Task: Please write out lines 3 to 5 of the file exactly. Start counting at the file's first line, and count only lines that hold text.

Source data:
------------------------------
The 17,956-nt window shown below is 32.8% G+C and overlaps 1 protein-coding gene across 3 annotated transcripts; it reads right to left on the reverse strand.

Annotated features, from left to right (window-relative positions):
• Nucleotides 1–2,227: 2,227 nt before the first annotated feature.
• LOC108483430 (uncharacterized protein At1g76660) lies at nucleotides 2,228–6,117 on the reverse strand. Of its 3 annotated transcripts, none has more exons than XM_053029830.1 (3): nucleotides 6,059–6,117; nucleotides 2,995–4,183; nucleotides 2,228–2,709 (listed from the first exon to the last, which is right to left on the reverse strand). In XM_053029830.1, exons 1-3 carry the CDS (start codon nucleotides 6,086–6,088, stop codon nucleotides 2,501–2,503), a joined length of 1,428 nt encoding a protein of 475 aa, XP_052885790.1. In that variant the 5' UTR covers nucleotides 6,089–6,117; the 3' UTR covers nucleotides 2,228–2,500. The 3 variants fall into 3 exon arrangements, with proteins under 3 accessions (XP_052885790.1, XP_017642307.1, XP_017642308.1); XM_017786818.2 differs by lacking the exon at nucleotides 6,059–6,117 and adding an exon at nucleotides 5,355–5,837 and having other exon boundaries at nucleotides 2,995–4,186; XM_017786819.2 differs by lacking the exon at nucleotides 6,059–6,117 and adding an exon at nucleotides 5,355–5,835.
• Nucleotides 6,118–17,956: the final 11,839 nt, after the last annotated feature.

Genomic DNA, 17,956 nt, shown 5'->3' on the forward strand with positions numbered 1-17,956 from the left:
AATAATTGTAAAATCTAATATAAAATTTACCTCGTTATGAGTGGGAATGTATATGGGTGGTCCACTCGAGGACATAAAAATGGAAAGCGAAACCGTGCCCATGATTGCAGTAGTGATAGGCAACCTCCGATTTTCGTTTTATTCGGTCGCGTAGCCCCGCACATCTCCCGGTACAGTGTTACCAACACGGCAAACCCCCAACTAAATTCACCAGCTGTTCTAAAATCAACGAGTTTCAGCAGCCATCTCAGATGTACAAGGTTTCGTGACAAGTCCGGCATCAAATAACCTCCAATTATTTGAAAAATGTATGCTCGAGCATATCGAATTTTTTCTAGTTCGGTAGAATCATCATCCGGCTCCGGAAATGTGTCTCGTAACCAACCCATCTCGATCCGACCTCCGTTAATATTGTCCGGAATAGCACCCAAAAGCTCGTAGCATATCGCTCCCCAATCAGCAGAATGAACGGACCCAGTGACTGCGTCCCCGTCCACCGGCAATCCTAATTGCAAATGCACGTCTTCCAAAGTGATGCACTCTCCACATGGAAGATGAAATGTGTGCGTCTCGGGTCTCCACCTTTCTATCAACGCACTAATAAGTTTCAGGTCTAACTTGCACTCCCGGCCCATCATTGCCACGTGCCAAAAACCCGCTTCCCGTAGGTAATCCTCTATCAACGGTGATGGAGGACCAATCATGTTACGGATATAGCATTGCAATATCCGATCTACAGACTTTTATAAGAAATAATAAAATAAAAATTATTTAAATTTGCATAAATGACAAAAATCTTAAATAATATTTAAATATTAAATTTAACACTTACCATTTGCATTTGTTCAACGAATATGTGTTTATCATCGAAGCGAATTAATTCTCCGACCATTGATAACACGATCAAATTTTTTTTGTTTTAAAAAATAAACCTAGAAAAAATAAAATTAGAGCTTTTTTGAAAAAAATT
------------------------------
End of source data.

• Nucleotides 1–2,227: 2,227 nt before the first annotated feature.
• LOC108483430 (uncharacterized protein At1g76660) lies at nucleotides 2,228–6,117 on the reverse strand. Of its 3 annotated transcripts, none has more exons than XM_053029830.1 (3): nucleotides 6,059–6,117; nucleotides 2,995–4,183; nucleotides 2,228–2,709 (listed from the first exon to the last, which is right to left on the reverse strand). In XM_053029830.1, exons 1-3 carry the CDS (start codon nucleotides 6,086–6,088, stop codon nucleotides 2,501–2,503), a joined length of 1,428 nt encoding a protein of 475 aa, XP_052885790.1. In that variant the 5' UTR covers nucleotides 6,089–6,117; the 3' UTR covers nucleotides 2,228–2,500. The 3 variants fall into 3 exon arrangements, with proteins under 3 accessions (XP_052885790.1, XP_017642307.1, XP_017642308.1); XM_017786818.2 differs by lacking the exon at nucleotides 6,059–6,117 and adding an exon at nucleotides 5,355–5,837 and having other exon boundaries at nucleotides 2,995–4,186; XM_017786819.2 differs by lacking the exon at nucleotides 6,059–6,117 and adding an exon at nucleotides 5,355–5,835.
• Nucleotides 6,118–17,956: the final 11,839 nt, after the last annotated feature.